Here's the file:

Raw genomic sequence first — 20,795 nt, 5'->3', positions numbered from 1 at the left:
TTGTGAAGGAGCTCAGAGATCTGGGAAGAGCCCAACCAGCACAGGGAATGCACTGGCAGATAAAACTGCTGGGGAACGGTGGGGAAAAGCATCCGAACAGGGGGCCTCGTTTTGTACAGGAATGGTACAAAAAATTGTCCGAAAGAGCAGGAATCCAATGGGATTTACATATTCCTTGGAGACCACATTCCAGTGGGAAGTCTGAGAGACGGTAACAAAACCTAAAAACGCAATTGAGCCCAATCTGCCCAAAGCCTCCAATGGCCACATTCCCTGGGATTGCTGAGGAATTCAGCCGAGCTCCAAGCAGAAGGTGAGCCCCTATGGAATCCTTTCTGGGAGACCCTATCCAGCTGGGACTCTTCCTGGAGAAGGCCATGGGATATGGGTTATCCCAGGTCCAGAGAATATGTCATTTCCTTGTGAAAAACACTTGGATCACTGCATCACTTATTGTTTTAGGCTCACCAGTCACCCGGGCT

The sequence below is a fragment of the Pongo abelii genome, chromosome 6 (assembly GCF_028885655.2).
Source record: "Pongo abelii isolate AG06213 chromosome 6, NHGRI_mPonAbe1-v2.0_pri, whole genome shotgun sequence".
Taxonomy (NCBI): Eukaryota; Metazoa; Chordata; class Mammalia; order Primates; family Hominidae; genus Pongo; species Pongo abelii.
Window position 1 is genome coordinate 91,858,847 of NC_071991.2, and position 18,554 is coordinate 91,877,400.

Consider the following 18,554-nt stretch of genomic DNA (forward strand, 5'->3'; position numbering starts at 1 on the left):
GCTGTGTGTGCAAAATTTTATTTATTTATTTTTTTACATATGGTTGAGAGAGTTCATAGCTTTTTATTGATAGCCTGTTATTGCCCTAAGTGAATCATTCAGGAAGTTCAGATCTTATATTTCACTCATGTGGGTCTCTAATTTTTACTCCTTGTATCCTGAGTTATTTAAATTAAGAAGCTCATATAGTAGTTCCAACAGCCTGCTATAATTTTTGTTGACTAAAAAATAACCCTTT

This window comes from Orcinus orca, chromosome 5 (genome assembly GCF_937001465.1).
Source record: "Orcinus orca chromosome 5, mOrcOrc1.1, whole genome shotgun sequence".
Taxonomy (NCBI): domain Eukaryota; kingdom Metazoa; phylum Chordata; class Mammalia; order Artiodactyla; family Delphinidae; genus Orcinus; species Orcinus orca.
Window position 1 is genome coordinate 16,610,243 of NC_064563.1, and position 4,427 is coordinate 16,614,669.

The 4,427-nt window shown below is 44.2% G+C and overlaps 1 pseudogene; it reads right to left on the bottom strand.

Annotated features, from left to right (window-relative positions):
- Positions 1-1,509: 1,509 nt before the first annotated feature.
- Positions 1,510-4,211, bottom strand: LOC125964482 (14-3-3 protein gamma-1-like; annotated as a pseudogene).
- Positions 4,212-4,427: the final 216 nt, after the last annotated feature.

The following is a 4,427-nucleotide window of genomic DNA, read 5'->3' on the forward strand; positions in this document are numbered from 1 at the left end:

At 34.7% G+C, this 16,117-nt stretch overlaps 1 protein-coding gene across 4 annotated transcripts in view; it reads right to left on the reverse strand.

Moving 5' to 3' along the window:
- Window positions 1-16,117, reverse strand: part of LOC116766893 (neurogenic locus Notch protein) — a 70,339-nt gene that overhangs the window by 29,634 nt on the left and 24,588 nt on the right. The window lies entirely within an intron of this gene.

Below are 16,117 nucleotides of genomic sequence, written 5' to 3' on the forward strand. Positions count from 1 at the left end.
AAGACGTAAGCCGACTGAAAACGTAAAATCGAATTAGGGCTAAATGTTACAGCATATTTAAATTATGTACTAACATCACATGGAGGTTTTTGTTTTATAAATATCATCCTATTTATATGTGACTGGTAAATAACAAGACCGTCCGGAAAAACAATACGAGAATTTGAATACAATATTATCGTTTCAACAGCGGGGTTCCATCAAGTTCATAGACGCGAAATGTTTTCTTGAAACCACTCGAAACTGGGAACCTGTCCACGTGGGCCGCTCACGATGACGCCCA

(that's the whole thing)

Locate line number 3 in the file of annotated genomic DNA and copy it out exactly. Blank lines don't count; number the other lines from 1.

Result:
The sequence below is a fragment of the Pongo abelii genome, chromosome 6 (assembly GCF_028885655.2).